• 1 While a defendant may be convicted by circumstantial evidence, that circumstantial evidence may not leave unanswered any reasonable hypothesis of innocence. (People v. Redwine (1974), 19 Ill. App.3d 721, 312 N.E.2d 297.) Here defendant has argued on appeal, as he has throughout this proceeding, that the weapon was accidentally discharged during a struggle over its possession. That constitutes the argued reasonable hypothesis of innocence in this case. The State argues that several items of physical evidence disproved the defendant's theory: that it required 10.25 lbs. of pressure to pull the trigger of the weapon in question, that the fingerprint of the decedent found on the death weapon was so clear and improperly placed as to indicate its placement after death, and that the newspaper draped over decedent's leg had to have been placed there after death. Conversely, defendant argues that none of these items of physical evidence disprove his story. Certainly, the remaining items of physical evidence, such as the powder burns on defendant's arm and the expert testimony regarding the distance between the gun and the decedent's body at the time of the shooting, while not inconsistent with the State's theory, are consistent with defendant's story.

• 2 A reviewing court will not substitute its judgment for the judgment of the trier of fact with regard to either the credibility of the witnesses or the weight to be given their testimony. (People v. Lipscomb (1975), 28 Ill. App.3d 240, 328 N.E.2d 37.) It is also not necessary that the trier of fact take the defendant's testimony as true and then search out a series of potential explanations to resolve the conflict between the physical evidence and the story given by defendant so as to reach a reasonable doubt. (People v. Johnson (1975), 28 Ill. App.3d 139, 327 N.E.2d 535.) We do not find, however, that the State introduced sufficient evidence here to overcome the defendant's own explanation of this shooting. Defendant's explanation is consistent with those items of physical evidence relating to how the incident occurred. Certain disparities between defendant's testimony and physical evidence argued by the State concern actions of persons unknown after the deceased lost his life. Further, we find that the placement of the decedent's fingerprint on the weapon is not indicative of anything other than a struggle over the gun. The location of the print is supportive of defendant's theory.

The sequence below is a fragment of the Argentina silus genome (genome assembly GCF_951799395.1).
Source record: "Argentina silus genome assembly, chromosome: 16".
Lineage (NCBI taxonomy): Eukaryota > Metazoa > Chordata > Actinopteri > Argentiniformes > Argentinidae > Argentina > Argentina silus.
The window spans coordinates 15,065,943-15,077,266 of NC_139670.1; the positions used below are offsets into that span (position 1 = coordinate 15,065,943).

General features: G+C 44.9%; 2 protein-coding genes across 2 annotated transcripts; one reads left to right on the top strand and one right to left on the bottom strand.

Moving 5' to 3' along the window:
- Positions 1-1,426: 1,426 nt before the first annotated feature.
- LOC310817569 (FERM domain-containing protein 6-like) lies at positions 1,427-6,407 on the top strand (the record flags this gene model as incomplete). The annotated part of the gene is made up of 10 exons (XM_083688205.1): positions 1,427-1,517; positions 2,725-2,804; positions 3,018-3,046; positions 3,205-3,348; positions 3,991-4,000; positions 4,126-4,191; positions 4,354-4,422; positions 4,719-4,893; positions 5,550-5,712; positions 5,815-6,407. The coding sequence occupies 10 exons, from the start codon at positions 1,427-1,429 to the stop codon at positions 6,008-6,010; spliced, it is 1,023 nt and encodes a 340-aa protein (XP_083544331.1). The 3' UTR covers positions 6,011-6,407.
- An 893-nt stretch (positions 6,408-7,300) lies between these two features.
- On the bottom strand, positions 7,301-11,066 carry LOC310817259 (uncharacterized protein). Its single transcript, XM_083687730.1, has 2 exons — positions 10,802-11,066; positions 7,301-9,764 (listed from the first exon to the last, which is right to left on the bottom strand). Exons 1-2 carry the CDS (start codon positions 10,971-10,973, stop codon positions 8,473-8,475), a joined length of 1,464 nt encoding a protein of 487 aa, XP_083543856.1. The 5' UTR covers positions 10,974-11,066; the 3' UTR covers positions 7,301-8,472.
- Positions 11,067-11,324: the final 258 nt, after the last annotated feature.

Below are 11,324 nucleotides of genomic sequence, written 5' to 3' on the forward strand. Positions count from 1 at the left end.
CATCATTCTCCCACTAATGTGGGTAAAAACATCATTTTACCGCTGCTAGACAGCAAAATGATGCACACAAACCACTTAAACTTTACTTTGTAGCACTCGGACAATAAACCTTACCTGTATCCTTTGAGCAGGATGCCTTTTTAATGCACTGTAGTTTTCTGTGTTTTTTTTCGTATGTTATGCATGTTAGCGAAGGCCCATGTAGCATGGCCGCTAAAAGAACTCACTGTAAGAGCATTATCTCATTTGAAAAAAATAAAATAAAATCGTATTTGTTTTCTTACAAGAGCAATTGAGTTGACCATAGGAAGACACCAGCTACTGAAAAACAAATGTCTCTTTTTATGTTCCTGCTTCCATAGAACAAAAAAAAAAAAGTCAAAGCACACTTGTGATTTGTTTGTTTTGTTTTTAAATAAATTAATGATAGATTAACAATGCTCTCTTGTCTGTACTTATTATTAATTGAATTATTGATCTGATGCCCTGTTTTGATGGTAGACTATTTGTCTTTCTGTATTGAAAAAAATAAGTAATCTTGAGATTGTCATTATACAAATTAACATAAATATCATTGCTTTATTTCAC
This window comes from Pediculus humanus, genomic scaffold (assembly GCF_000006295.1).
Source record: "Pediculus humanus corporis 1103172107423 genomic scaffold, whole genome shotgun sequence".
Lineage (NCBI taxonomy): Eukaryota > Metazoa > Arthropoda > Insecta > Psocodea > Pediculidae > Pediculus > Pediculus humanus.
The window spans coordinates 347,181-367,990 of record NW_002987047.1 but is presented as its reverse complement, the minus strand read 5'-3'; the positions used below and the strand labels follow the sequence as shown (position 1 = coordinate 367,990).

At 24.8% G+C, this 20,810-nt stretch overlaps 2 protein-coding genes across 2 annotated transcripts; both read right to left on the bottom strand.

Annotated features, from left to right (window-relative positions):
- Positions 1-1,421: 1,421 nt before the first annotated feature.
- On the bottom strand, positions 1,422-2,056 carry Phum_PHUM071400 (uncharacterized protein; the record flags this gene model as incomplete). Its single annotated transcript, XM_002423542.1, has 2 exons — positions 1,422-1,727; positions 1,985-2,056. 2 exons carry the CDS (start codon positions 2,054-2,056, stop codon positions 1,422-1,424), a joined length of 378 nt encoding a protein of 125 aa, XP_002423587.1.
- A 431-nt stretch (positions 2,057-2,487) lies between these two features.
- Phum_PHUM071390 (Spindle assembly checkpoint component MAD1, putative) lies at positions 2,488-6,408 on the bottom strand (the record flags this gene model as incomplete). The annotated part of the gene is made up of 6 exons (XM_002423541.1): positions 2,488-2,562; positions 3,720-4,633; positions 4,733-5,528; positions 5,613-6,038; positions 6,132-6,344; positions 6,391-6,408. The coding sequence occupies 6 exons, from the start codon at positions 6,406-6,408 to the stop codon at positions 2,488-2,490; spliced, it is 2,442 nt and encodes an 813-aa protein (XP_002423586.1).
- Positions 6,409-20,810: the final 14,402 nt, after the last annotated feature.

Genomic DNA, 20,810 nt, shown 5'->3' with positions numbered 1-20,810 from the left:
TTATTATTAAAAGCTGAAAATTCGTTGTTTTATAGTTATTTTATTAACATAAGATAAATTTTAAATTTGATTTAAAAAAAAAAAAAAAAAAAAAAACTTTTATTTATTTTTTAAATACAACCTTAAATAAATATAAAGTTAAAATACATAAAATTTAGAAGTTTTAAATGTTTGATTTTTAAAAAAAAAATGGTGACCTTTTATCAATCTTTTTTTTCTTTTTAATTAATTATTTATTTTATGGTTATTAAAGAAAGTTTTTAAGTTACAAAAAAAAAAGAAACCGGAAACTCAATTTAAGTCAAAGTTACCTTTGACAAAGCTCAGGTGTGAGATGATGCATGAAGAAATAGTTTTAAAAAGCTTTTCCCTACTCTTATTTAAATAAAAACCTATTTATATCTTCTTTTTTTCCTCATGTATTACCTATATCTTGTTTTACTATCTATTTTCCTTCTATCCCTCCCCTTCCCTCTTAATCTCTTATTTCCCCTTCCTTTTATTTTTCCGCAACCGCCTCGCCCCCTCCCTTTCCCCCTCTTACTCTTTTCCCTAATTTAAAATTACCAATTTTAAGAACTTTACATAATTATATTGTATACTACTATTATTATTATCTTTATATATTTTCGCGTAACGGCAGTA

• 3 We are not convinced that defendant was convicted of voluntary manslaughter beyond a reasonable doubt. Defendant's own testimony does indicate, however, that he acted recklessly in drawing a loaded weapon during the course of a quarrel. Under the authority vested in this court under Supreme Court Rule 615 (Ill. Rev. Stat. 1975, ch. 110A, par. 615), we therefore reduce the degree of the offense to involuntary manslaughter. The sentence must be modified. Ill. Rev. Stat. 1975, ch. 38, par. 1005-8-1(b)(4).

Defendant also argues that his conviction for voluntary manslaughter was improper under the rule of People v. Echoles (1976), 36 Ill. App.3d 845, 344 N.E.2d 620, and that he should have been convicted of murder or nothing. While we find no reason to reach this point because of our disposition of the reasonable doubt issue, we are also of the opinion that Echoles does not prevent this court from entering a finding that defendant was guilty of involuntary manslaughter. Echoles was decided on the basis of a lack of evidence to support the finding of voluntary manslaughter. Here, there is adequate evidence to support a judgment of guilty of involuntary manslaughter.

We accordingly affirm defendant's conviction, reduce the degree of the offense to involuntary manslaughter, and remand with directions to impose a sentence for that offense.

Conviction affirmed; remanded with directions.

REARDON and MILLS, JJ., concur.